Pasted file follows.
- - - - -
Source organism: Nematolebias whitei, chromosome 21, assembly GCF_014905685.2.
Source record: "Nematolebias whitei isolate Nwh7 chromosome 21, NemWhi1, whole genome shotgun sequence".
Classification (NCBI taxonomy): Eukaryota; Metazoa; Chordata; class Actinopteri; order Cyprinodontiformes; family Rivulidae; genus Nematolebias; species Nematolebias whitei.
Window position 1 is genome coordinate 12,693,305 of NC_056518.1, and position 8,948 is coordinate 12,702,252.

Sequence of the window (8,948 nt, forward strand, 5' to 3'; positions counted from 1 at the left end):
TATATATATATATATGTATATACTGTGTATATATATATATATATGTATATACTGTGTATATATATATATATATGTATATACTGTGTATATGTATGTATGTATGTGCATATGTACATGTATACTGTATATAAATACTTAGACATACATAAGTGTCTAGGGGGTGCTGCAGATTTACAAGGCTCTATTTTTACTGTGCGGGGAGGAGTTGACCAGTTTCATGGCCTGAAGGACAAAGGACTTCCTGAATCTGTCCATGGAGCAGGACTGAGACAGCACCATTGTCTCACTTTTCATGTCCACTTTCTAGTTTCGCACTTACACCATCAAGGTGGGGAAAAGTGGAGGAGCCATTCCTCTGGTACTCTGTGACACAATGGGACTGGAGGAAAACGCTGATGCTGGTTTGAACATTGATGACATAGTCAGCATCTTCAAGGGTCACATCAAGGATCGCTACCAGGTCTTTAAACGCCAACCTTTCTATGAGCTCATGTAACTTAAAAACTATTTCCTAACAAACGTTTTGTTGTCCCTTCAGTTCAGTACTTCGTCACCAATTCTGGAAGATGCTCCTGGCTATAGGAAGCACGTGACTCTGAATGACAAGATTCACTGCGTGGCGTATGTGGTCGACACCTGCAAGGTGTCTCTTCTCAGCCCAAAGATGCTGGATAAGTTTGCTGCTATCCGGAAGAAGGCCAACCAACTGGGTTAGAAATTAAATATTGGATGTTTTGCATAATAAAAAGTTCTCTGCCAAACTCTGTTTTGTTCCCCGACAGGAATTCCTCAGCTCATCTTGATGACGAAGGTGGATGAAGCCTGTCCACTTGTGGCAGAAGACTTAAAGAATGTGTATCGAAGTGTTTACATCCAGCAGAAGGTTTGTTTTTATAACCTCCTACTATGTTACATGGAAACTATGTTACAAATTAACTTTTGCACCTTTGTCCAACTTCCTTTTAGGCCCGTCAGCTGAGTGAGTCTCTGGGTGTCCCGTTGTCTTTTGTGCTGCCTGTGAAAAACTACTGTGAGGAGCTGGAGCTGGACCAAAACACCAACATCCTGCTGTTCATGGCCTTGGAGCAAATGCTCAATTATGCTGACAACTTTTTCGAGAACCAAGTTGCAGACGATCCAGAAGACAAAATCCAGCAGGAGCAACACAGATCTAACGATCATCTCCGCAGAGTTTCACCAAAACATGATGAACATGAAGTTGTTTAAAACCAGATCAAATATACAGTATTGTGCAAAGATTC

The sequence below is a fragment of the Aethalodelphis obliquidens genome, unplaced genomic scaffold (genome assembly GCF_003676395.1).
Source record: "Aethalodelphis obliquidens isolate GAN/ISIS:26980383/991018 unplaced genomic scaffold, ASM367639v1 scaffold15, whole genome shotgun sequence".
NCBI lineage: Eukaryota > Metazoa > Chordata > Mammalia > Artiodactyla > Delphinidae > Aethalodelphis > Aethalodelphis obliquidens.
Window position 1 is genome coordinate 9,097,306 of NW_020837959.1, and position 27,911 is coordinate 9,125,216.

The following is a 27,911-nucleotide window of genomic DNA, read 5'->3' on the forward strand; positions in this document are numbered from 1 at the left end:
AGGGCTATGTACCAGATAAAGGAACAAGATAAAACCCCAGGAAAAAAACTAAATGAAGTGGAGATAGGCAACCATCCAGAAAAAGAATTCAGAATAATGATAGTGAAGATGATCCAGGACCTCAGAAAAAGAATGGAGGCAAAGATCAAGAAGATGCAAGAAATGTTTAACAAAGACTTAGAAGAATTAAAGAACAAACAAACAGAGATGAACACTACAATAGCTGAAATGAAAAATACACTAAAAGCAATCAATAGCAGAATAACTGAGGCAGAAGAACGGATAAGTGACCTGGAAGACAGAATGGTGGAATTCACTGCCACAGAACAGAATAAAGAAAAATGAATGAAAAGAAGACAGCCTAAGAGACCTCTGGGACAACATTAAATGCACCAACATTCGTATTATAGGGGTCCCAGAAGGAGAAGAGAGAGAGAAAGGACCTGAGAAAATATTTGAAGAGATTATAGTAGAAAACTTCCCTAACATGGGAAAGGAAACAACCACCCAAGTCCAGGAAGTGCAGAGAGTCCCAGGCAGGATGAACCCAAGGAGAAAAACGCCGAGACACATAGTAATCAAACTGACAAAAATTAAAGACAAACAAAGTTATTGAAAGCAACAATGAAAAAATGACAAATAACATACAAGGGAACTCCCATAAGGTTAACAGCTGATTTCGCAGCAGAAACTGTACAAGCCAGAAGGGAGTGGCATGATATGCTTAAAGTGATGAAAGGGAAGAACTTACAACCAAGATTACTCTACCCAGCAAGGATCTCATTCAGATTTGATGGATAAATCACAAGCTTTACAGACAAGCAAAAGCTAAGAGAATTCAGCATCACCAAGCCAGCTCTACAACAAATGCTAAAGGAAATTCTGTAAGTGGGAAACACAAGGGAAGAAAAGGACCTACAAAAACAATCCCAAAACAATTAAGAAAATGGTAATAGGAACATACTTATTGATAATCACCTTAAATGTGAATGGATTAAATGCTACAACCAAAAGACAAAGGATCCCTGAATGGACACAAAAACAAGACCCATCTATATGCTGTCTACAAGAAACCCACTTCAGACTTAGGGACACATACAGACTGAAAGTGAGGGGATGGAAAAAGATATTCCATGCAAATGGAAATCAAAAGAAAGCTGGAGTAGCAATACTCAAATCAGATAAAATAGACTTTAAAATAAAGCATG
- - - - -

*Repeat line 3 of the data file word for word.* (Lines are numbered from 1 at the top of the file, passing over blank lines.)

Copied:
Classification (NCBI taxonomy): Eukaryota; Metazoa; Chordata; class Actinopteri; order Cyprinodontiformes; family Rivulidae; genus Nematolebias; species Nematolebias whitei.